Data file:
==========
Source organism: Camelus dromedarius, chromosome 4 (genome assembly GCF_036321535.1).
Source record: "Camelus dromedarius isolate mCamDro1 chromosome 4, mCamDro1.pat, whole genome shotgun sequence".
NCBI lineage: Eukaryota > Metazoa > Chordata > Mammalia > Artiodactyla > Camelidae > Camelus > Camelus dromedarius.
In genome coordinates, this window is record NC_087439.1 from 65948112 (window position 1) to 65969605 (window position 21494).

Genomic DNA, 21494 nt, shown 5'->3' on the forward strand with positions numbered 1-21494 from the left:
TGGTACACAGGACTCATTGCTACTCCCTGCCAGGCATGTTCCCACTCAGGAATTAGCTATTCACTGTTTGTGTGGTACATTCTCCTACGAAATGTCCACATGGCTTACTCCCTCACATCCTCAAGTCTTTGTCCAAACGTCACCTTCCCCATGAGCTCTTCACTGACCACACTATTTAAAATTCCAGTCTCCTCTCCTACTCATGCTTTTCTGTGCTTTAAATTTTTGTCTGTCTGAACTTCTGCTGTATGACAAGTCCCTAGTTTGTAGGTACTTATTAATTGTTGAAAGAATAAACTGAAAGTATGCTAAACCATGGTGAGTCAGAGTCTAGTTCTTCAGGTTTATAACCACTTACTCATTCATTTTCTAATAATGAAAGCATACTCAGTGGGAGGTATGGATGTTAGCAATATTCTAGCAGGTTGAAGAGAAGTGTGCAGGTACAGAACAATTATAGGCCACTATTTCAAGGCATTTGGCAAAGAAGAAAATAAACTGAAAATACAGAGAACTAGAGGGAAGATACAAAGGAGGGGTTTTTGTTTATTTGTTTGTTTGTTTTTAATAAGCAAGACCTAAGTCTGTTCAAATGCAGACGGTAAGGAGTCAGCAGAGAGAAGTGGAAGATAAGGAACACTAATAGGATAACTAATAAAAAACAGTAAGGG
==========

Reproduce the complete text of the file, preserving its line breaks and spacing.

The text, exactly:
Source organism: Camelus dromedarius, chromosome 4 (genome assembly GCF_036321535.1).
Source record: "Camelus dromedarius isolate mCamDro1 chromosome 4, mCamDro1.pat, whole genome shotgun sequence".
NCBI lineage: Eukaryota > Metazoa > Chordata > Mammalia > Artiodactyla > Camelidae > Camelus > Camelus dromedarius.
In genome coordinates, this window is record NC_087439.1 from 65948112 (window position 1) to 65969605 (window position 21494).

Genomic DNA, 21494 nt, shown 5'->3' on the forward strand with positions numbered 1-21494 from the left:
TGGTACACAGGACTCATTGCTACTCCCTGCCAGGCATGTTCCCACTCAGGAATTAGCTATTCACTGTTTGTGTGGTACATTCTCCTACGAAATGTCCACATGGCTTACTCCCTCACATCCTCAAGTCTTTGTCCAAACGTCACCTTCCCCATGAGCTCTTCACTGACCACACTATTTAAAATTCCAGTCTCCTCTCCTACTCATGCTTTTCTGTGCTTTAAATTTTTGTCTGTCTGAACTTCTGCTGTATGACAAGTCCCTAGTTTGTAGGTACTTATTAATTGTTGAAAGAATAAACTGAAAGTATGCTAAACCATGGTGAGTCAGAGTCTAGTTCTTCAGGTTTATAACCACTTACTCATTCATTTTCTAATAATGAAAGCATACTCAGTGGGAGGTATGGATGTTAGCAATATTCTAGCAGGTTGAAGAGAAGTGTGCAGGTACAGAACAATTATAGGCCACTATTTCAAGGCATTTGGCAAAGAAGAAAATAAACTGAAAATACAGAGAACTAGAGGGAAGATACAAAGGAGGGGTTTTTGTTTATTTGTTTGTTTGTTTTTAATAAGCAAGACCTAAGTCTGTTCAAATGCAGACGGTAAGGAGTCAGCAGAGAGAAGTGGAAGATAAGGAACACTAATAGGATAACTAATAAAAAACAGTAAGGG